• 1996 Founded the Advisory Council- an inclusive influence network. Advocates cooperation between competitors.
  • 1996 -SSPC Technical Achievement Award; awarded a second time 2013 [As far as she knows, she is the only person to receive this award twice]
  • 1997 Alpha Gamma Delta Sorority Distinguished Citizen Award
  • 1997-98 first female District 5190 Rotary District Governor. One of the first 25 females in the world to be so honored.
  • Starting around 1996: US country Expert to ISO committees on surface preparation and coatings.  Currently, Lydia is the NACE Technical Advisory Group (TAG) TC 35 liaison to ISO, and Convener of TC 35/SC 12/WG 03 on surface preparation methodology.
  • 2004 Selected by Journal of Coatings and Linings (JPCL) as one of 20 most influential Persons in Coatings in the past 20 years
  • 2014 – first female recipient of SSPC John D. Keane Award of Merit for outstanding leadership and significant contributions to the development of the protective coatings industry and to SSPC.
  • 2015 first female recipient of WJTA-IMCA (Waterjet Technology Association and Industrial & Municipal Cleaning Association) Pioneer Award- Contributions to the waterjet industry
  • 2015 SSPC Women in Coatings Impact Award. This award and the women’s caucus was created by other younger females, but with the recognition that women play an important role in coatings,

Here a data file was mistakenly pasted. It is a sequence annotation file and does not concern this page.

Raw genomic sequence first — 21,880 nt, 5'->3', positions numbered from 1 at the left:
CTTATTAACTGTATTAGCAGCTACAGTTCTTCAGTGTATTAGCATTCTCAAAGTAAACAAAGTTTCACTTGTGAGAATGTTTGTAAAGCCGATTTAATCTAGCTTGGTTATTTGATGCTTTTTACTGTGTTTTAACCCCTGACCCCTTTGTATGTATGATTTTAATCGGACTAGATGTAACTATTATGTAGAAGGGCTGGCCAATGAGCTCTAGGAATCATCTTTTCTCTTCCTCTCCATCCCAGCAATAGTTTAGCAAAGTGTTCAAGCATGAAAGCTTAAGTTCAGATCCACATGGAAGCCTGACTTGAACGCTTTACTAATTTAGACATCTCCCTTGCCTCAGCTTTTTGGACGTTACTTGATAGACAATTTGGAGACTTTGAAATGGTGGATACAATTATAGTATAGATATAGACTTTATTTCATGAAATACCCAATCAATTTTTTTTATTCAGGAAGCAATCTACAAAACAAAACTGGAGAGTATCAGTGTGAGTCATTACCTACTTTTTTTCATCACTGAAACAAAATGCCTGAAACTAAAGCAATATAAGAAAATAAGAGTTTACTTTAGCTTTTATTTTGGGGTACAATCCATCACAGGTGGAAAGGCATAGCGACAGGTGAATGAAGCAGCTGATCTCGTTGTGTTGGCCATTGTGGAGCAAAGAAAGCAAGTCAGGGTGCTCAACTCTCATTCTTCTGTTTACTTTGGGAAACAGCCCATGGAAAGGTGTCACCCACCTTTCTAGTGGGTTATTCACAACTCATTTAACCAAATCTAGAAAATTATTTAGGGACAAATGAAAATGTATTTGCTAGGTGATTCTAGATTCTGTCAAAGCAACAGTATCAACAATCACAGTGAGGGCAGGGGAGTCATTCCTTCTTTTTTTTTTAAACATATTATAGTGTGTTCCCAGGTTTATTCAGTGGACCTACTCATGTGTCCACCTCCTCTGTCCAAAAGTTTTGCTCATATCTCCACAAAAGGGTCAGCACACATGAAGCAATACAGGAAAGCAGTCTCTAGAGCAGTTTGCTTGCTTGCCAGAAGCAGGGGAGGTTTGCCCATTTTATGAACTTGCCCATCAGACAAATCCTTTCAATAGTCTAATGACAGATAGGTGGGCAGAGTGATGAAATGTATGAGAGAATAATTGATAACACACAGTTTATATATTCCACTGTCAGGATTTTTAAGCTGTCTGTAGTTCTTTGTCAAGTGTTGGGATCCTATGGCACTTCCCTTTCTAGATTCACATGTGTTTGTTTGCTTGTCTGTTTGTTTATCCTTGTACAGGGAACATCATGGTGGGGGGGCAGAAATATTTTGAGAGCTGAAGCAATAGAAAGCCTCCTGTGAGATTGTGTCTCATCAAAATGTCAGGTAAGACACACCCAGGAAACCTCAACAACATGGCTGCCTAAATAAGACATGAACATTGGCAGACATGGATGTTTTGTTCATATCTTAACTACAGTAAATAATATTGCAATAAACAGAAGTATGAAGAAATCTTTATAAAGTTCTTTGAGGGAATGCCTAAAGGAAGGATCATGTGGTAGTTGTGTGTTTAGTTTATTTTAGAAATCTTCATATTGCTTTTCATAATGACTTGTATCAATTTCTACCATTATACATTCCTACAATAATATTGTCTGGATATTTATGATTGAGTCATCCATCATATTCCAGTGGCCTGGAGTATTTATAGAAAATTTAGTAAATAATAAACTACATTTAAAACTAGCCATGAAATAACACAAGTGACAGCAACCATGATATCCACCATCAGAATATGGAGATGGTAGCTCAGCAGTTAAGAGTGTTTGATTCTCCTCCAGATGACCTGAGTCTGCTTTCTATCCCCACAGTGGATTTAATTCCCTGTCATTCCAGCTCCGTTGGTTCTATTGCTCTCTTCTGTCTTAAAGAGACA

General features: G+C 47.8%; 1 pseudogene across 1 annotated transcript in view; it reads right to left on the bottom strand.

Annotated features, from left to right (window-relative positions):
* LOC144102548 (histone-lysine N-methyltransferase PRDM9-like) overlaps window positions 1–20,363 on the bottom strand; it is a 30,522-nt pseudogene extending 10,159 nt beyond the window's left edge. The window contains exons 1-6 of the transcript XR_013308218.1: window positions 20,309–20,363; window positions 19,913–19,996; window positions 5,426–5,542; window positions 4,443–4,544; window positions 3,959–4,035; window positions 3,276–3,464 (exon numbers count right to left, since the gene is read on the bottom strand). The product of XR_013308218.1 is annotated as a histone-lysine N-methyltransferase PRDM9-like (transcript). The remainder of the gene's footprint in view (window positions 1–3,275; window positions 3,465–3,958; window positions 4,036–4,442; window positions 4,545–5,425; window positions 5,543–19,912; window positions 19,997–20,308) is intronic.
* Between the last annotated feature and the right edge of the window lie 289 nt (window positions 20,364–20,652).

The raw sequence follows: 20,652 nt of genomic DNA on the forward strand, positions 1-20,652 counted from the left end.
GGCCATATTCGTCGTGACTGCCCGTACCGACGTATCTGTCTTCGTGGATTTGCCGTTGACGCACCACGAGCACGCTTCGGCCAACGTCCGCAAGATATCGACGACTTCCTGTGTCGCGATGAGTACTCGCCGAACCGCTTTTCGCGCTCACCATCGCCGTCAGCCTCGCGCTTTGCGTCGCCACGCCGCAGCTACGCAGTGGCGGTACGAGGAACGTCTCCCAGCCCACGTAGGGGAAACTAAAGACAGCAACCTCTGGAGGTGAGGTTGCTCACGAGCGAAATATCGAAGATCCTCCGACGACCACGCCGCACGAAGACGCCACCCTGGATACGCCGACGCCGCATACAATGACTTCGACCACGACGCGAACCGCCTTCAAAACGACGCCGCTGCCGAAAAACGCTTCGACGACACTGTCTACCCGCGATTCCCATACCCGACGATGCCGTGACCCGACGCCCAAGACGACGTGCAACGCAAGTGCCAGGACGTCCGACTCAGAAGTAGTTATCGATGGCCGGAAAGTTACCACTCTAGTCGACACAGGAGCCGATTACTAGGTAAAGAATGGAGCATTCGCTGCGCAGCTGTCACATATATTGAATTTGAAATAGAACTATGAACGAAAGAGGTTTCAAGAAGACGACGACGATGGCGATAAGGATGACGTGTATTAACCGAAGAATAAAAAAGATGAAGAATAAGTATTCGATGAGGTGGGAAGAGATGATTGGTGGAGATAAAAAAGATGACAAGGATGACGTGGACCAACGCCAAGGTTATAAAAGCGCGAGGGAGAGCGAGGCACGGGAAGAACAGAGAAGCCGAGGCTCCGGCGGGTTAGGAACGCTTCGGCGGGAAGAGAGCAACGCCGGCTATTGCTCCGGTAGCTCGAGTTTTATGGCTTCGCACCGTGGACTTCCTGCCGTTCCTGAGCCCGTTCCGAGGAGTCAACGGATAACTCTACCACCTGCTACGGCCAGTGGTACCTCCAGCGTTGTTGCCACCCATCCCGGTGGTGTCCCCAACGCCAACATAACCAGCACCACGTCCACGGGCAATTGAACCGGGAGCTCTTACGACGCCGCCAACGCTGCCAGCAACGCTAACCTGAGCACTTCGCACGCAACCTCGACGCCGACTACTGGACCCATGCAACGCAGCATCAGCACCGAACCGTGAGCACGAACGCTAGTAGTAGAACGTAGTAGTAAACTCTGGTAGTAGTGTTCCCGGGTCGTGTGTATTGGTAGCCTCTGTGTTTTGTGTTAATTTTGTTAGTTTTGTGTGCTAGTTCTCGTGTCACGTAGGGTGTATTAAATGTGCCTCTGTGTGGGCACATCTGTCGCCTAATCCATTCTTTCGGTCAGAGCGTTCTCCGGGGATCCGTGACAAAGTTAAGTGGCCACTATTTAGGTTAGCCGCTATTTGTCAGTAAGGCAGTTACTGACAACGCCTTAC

• 2016 WJTA-IMCA Safety Award- presented to the WJTA-IMCA members of Safety Committee for extensive revision of Industry Best Practices for the Use of High Pressure Waterjetting Equipment


What inspired you to make a difference?

The legacy of the sixties was the attitude of profligate personal and industrial waste. In the marine industry, mountains of toxic grit were piled on the ground and clouds of unhealthy dust rising from the barge yards. Downwind from chemical plants and refineries, millions of tons of carbon drifted in air containing ever-increasing amounts of sulfur compounds. In the feverish competition for higher profits, assets were allowed to rust away, to be replaced with new assets at a high price to the deteriorating environment. The costs of this attitude were hidden behind the rhetoric of endless opportunity and wealth.

Dr. Frenzel grew up on the highly industrialized Texas Gulf Coast where she had a chance to see the impact of this attitude on health and safety as well as on the environment.

After she graduated with her PhD in chemistry from the University of Texas, she suffered through a short and unsatisfying experience in university teaching. She then took the position of Secretary-Treasurer of a tech company. She represented the financial interests of the corporation and the overseas interests in Rumania and Singapore. She stepped into a much wider world where change was desperately needed.